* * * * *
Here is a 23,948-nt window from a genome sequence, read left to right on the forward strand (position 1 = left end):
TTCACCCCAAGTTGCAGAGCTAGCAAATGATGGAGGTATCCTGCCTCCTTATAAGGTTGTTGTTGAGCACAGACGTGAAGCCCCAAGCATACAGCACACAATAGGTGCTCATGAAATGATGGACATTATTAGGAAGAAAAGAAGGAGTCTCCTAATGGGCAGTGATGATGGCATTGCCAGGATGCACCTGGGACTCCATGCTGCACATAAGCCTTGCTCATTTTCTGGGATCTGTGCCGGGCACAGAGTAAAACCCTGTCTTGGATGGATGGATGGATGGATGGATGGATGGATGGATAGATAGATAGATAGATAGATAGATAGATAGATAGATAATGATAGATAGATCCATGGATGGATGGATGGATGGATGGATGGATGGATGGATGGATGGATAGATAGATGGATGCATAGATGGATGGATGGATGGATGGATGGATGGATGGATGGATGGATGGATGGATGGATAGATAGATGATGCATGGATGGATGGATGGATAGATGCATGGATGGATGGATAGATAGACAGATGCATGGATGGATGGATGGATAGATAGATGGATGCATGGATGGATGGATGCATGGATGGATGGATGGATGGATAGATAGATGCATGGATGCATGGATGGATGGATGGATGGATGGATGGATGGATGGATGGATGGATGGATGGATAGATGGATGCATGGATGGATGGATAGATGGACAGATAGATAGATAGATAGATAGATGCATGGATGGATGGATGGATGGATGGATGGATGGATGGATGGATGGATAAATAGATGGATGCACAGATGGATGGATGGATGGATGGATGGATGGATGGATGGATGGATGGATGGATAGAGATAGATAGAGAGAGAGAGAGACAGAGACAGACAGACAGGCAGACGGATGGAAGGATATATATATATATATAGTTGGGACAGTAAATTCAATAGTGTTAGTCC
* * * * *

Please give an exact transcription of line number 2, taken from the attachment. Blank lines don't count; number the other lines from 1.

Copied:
TTCACCCCAAGTTGCAGAGCTAGCAAATGATGGAGGTATCCTGCCTCCTTATAAGGTTGTTGTTGAGCACAGACGTGAAGCCCCAAGCATACAGCACACAATAGGTGCTCATGAAATGATGGACATTATTAGGAAGAAAAGAAGGAGTCTCCTAATGGGCAGTGATGATGGCATTGCCAGGATGCACCTGGGACTCCATGCTGCACATAAGCCTTGCTCATTTTCTGGGATCTGTGCCGGGCACAGAGTAAAACCCTGTCTTGGATGGATGGATGGATGGATGGATGGATGGATGGATAGATAGATAGATAGATAGATAGATAGATAGATAGATAATGATAGATAGATCCATGGATGGATGGATGGATGGATGGATGGATGGATGGATGGATGGATAGATAGATGGATGCATAGATGGATGGATGGATGGATGGATGGATGGATGGATGGATGGATGGATGGATGGATAGATAGATGATGCATGGATGGATGGATGGATAGATGCATGGATGGATGGATAGATAGACAGATGCATGGATGGATGGATGGATAGATAGATGGATGCATGGATGGATGGATGCATGGATGGATGGATGGATGGATAGATAGATGCATGGATGCATGGATGGATGGATGGATGGATGGATGGATGGATGGATGGATGGATGGATGGATAGATGGATGCATGGATGGATGGATAGATGGACAGATAGATAGATAGATAGATAGATGCATGGATGGATGGATGGATGGATGGATGGATGGATGGATGGATGGATAAATAGATGGATGCACAGATGGATGGATGGATGGATGGATGGATGGATGGATGGATGGATGGATGGATAGAGATAGATAGAGAGAGAGAGAGACAGAGACAGACAGACAGGCAGACGGATGGAAGGATATATATATATATATAGTTGGGACAGTAAATTCAATAGTGTTAGTCC